PHOTOS Dook PRODUCTION Annemarie Meintjes WORDS Helen Herimbi
In a home where form meets function, each element has been carefully considered.
Peeping out of a narrow street in Joburg’s Hyde Park is a mysterious house. Owned by a couple with two small children, the house is characterised by many built-in spaces that are functional and doesn’t leave much room to stare at the details.
“The owners wanted things to be robust and solid,” says principal architect Enrico Daffonchio of Daffonchio & Associates Architects. “What inspired me was the modernist tradition of the 1920s – I’d call the style of the house tropical modernism.” It shows in the floor-to-ceiling glass doors enclosing the living area that slide all the way to the walls.
The floors are tiled with 1,8 x 0,6 m flamed granite tiles from World of Marble and Granite. Books like Professor Tim Noakes’s The Real Meal Revolution and Tashas: Timeless Café Classics lean together under Carrara marble counters in the open-plan kitchen. Beyond a fridge concealed inside a white oak door/wall is a back-of-house kitchen. “The owners wanted the kitchen to read as a clean, uncluttered space that blends with the rest of the open-plan living area,” says project architect Frances Joynt, who worked with the “brilliant main contractor” Francois Kleinsmith of CTS Projects.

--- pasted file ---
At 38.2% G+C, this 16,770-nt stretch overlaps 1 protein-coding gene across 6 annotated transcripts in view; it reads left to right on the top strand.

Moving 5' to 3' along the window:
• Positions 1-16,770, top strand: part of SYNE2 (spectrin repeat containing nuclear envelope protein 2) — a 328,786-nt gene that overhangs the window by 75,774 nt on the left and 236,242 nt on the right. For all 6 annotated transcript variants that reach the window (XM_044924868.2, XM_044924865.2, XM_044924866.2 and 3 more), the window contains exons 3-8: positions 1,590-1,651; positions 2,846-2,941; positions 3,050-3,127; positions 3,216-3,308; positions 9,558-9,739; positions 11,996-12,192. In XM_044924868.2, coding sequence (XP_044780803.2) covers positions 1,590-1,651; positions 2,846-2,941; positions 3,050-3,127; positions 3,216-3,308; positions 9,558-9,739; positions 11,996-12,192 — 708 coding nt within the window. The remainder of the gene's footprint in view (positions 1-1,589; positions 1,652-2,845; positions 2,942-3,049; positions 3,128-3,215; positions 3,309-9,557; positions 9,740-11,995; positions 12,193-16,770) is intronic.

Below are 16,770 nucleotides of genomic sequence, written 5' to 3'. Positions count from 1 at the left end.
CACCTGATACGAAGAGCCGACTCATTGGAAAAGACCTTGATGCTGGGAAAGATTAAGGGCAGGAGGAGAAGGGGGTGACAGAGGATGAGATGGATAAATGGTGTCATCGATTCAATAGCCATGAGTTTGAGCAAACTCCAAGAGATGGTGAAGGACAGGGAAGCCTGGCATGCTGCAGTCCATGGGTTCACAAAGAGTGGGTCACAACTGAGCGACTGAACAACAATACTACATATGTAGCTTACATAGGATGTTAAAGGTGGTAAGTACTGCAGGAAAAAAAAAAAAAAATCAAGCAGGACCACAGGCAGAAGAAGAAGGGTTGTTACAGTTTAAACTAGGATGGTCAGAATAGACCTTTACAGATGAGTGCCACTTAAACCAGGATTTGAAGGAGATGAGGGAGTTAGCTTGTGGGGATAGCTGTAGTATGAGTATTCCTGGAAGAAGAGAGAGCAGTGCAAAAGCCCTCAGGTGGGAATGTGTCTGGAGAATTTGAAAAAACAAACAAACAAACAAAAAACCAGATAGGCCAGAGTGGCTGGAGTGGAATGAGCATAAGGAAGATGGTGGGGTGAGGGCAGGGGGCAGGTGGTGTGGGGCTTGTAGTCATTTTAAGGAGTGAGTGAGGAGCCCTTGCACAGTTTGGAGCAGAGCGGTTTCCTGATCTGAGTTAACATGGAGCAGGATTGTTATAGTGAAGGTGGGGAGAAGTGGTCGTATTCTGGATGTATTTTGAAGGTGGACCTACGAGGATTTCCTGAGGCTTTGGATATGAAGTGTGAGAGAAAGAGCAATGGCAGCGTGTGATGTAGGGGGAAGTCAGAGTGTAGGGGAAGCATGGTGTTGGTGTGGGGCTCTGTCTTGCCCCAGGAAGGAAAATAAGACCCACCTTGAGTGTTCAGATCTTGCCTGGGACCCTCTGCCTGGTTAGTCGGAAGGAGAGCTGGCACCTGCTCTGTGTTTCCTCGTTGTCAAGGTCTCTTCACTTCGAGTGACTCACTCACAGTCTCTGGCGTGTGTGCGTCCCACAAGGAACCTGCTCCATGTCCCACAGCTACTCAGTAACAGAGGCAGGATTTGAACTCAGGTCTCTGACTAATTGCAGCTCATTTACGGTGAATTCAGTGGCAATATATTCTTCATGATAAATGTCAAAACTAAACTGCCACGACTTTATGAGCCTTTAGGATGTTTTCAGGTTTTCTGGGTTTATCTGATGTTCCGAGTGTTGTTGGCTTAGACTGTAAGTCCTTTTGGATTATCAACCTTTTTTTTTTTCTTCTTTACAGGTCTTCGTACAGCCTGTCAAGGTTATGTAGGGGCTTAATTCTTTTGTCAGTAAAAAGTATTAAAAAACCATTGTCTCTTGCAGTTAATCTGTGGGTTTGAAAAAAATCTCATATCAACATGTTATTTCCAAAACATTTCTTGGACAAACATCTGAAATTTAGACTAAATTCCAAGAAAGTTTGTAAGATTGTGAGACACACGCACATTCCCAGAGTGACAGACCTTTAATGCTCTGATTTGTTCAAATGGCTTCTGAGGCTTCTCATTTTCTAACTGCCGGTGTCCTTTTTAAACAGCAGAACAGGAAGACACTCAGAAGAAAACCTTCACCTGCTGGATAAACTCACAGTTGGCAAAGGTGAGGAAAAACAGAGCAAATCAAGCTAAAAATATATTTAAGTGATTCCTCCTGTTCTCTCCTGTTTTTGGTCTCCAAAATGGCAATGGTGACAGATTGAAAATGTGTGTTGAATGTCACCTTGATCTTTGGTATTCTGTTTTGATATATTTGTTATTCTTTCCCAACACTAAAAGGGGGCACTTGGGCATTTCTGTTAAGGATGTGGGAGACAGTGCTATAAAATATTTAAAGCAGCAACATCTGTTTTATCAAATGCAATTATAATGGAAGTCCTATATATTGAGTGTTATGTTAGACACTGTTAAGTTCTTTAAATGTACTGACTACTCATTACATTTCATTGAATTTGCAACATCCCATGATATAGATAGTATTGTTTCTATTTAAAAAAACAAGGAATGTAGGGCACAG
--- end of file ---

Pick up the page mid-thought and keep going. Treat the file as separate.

From the kitchen to the three bedrooms and lounge upstairs, it’s clear the main aim was to go for a distressed look – complete with “natural materials like distressed white oak and natural stone to offset the hard lines of the design,” says Enrico.
The bedrooms – one populated with a few more toys (and disposable nappies) than the others – are hugged by meranti shutters that fold and stack away outside the sliding glass windows.
To avoid harsh direct light in intimate spaces such as the living areas and the bedrooms, Frances says they integrated the LED downlights into recessed troughs to soften the light. ‘’We tried to conceal the light fittings as much as possible.”
Paintings by the likes of Beezy Bailey and Deborah Bell adorn the walls downstairs, and sculptures by Angus Taylor and Dylan Lewis greet visitors approaching from the lushly treed motor court. The patio with a fireplace adjoins a manicured lawn and pool, and a guest bedroom leads off the patio.
This Hyde Park home prides itself on putting function and form under the same chisel. “We built our house with two very specific intentions,” say the owners: “The first was to be communal so we can communicate with our children, and the second was to not have an excess of rooms that never get used. Less is more.”